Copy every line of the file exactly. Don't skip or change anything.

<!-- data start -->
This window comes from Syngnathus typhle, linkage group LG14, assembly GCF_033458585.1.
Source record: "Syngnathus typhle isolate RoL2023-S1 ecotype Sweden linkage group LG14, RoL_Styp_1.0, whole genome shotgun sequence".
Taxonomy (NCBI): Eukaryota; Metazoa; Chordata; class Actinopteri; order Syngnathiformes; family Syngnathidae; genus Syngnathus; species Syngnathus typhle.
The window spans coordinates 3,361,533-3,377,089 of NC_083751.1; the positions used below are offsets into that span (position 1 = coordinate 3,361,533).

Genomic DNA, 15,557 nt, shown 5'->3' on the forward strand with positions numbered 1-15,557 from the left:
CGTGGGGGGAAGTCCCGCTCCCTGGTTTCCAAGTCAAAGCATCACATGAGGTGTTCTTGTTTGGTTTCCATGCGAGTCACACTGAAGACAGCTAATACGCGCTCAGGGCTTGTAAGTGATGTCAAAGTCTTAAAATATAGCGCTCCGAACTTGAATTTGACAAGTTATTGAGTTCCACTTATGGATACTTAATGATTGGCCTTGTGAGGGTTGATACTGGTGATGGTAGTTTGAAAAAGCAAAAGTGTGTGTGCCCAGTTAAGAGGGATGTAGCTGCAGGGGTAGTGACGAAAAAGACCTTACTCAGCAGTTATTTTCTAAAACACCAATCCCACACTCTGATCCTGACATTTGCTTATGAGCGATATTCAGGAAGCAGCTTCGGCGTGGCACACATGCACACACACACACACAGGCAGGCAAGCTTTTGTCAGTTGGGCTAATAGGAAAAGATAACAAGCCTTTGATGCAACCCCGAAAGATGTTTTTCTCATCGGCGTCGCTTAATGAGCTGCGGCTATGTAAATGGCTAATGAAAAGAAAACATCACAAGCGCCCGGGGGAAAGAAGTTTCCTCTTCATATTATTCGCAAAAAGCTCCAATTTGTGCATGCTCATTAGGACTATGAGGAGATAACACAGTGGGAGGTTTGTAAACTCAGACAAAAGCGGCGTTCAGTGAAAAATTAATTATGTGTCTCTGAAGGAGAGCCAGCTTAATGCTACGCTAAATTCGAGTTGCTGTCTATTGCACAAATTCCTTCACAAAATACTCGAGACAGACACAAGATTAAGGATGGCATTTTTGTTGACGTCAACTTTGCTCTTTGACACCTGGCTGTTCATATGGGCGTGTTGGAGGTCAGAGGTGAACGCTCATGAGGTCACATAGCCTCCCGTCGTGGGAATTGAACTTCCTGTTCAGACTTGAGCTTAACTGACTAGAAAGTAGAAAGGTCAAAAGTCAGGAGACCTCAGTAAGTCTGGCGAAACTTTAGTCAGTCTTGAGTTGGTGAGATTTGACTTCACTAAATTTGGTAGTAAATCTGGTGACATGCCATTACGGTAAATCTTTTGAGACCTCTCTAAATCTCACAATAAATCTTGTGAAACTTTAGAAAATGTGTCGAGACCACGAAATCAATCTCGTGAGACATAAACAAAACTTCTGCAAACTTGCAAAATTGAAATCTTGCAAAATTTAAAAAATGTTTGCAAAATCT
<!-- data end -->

This window comes from Syngnathus typhle, linkage group LG14, assembly GCF_033458585.1.
Source record: "Syngnathus typhle isolate RoL2023-S1 ecotype Sweden linkage group LG14, RoL_Styp_1.0, whole genome shotgun sequence".
Taxonomy (NCBI): Eukaryota; Metazoa; Chordata; class Actinopteri; order Syngnathiformes; family Syngnathidae; genus Syngnathus; species Syngnathus typhle.
The window spans coordinates 3,361,533-3,377,089 of NC_083751.1; the positions used below are offsets into that span (position 1 = coordinate 3,361,533).

Genomic DNA, 15,557 nt, shown 5'->3' on the forward strand with positions numbered 1-15,557 from the left:
CGTGGGGGGAAGTCCCGCTCCCTGGTTTCCAAGTCAAAGCATCACATGAGGTGTTCTTGTTTGGTTTCCATGCGAGTCACACTGAAGACAGCTAATACGCGCTCAGGGCTTGTAAGTGATGTCAAAGTCTTAAAATATAGCGCTCCGAACTTGAATTTGACAAGTTATTGAGTTCCACTTATGGATACTTAATGATTGGCCTTGTGAGGGTTGATACTGGTGATGGTAGTTTGAAAAAGCAAAAGTGTGTGTGCCCAGTTAAGAGGGATGTAGCTGCAGGGGTAGTGACGAAAAAGACCTTACTCAGCAGTTATTTTCTAAAACACCAATCCCACACTCTGATCCTGACATTTGCTTATGAGCGATATTCAGGAAGCAGCTTCGGCGTGGCACACATGCACACACACACACACAGGCAGGCAAGCTTTTGTCAGTTGGGCTAATAGGAAAAGATAACAAGCCTTTGATGCAACCCCGAAAGATGTTTTTCTCATCGGCGTCGCTTAATGAGCTGCGGCTATGTAAATGGCTAATGAAAAGAAAACATCACAAGCGCCCGGGGGAAAGAAGTTTCCTCTTCATATTATTCGCAAAAAGCTCCAATTTGTGCATGCTCATTAGGACTATGAGGAGATAACACAGTGGGAGGTTTGTAAACTCAGACAAAAGCGGCGTTCAGTGAAAAATTAATTATGTGTCTCTGAAGGAGAGCCAGCTTAATGCTACGCTAAATTCGAGTTGCTGTCTATTGCACAAATTCCTTCACAAAATACTCGAGACAGACACAAGATTAAGGATGGCATTTTTGTTGACGTCAACTTTGCTCTTTGACACCTGGCTGTTCATATGGGCGTGTTGGAGGTCAGAGGTGAACGCTCATGAGGTCACATAGCCTCCCGTCGTGGGAATTGAACTTCCTGTTCAGACTTGAGCTTAACTGACTAGAAAGTAGAAAGGTCAAAAGTCAGGAGACCTCAGTAAGTCTGGCGAAACTTTAGTCAGTCTTGAGTTGGTGAGATTTGACTTCACTAAATTTGGTAGTAAATCTGGTGACATGCCATTACGGTAAATCTTTTGAGACCTCTCTAAATCTCACAATAAATCTTGTGAAACTTTAGAAAATGTGTCGAGACCACGAAATCAATCTCGTGAGACATAAACAAAACTTCTGCAAACTTGCAAAATTGAAATCTTGCAAAATTTAAAAAATGTTTGCAAAATCT